Researchers focused on what's known as non-alcoholic fatty liver disease (NAFLD), which is usually associated with obesity and certain eating habits. While dietary changes are recommended to treat this type of liver disease, research to date hasn't clearly demonstrated whether these changes can work for prevention.
For the current study, researchers examined data from dietary questionnaires and liver fat scans for 3,882 adults who were 70 years old on average. Scans showed 1,337 participants, or 34 percent had NAFLD, including 132 individuals who were a healthy weight and 1,205 who were overweight.
Overweight people who ate the most animal protein were 54 percent more likely to have fatty liver than individuals who consumed less meat, the analysis found.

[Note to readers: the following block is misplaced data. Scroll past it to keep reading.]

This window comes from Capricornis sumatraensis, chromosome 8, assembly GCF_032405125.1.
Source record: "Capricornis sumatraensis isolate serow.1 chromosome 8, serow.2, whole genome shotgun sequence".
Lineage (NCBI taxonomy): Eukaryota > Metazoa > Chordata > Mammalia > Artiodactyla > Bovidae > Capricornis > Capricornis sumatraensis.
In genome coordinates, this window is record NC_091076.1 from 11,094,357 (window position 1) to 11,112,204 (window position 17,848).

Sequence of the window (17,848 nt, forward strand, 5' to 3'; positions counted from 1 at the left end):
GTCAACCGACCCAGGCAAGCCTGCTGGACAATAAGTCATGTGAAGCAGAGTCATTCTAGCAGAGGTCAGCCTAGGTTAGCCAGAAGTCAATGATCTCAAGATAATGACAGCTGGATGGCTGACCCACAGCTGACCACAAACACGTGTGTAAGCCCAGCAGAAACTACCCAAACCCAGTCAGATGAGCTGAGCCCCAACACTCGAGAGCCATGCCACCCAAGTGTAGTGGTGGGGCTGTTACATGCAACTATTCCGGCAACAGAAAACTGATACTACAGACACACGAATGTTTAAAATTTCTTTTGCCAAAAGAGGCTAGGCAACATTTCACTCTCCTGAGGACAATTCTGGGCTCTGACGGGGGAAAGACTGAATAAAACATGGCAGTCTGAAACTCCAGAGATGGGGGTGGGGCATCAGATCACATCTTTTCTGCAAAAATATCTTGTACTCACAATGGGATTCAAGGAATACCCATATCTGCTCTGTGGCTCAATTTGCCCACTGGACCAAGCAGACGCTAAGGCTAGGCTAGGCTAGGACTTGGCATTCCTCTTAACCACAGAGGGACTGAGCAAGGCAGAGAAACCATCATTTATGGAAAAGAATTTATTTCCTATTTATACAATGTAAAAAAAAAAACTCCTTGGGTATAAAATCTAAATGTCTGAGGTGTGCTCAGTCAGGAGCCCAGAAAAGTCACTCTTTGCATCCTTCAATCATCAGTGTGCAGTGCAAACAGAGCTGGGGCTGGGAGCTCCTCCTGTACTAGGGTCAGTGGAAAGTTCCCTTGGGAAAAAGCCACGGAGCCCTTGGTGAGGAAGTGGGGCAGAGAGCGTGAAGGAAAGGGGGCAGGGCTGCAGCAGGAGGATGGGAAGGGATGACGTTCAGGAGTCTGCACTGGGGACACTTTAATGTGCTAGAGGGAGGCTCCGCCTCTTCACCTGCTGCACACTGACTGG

"This was independent of common risk factors for NAFLD such as sociodemographic factors, lifestyle, and metabolic factors, said senior study author Dr. Sarwa Darwish Murad, a hepatologist at Erasmus MC University Medical Center in Rotterdam, the Netherlands.
"Perhaps most importantly, the association was independent of total caloric intake," Murad said by email. "We also showed that a diverse diet is important."
Study participants without fatty liver consumed an average of 2,052 calories a day, compared with 1,996 calories per day on average for people with fatty liver, researchers report in Gut.
People with fatty liver also got more of their total calories from protein: 16 percent compared with 15.4 percent without the liver condition. Vegetable consumption was similar for both groups; meats accounted for the difference in protein consumption.